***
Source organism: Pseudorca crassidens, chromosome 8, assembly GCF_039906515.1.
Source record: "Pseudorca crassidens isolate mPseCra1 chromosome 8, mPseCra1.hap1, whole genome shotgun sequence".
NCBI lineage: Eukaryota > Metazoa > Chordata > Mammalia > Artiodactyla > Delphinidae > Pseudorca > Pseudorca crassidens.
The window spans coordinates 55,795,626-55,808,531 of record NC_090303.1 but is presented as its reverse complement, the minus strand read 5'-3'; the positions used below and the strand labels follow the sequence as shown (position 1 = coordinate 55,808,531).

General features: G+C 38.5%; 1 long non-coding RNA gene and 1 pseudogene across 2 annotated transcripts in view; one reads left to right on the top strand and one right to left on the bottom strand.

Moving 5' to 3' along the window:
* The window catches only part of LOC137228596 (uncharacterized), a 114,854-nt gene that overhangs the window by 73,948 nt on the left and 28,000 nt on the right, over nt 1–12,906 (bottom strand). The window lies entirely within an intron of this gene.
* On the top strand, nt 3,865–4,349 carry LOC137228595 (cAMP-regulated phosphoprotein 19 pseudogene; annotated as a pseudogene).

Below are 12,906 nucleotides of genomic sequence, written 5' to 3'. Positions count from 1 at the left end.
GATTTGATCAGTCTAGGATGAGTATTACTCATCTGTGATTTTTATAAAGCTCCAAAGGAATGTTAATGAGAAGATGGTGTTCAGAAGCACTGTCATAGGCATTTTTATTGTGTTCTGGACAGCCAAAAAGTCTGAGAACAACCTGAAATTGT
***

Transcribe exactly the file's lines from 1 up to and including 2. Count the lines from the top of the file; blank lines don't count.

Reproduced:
Source organism: Pseudorca crassidens, chromosome 8, assembly GCF_039906515.1.
Source record: "Pseudorca crassidens isolate mPseCra1 chromosome 8, mPseCra1.hap1, whole genome shotgun sequence".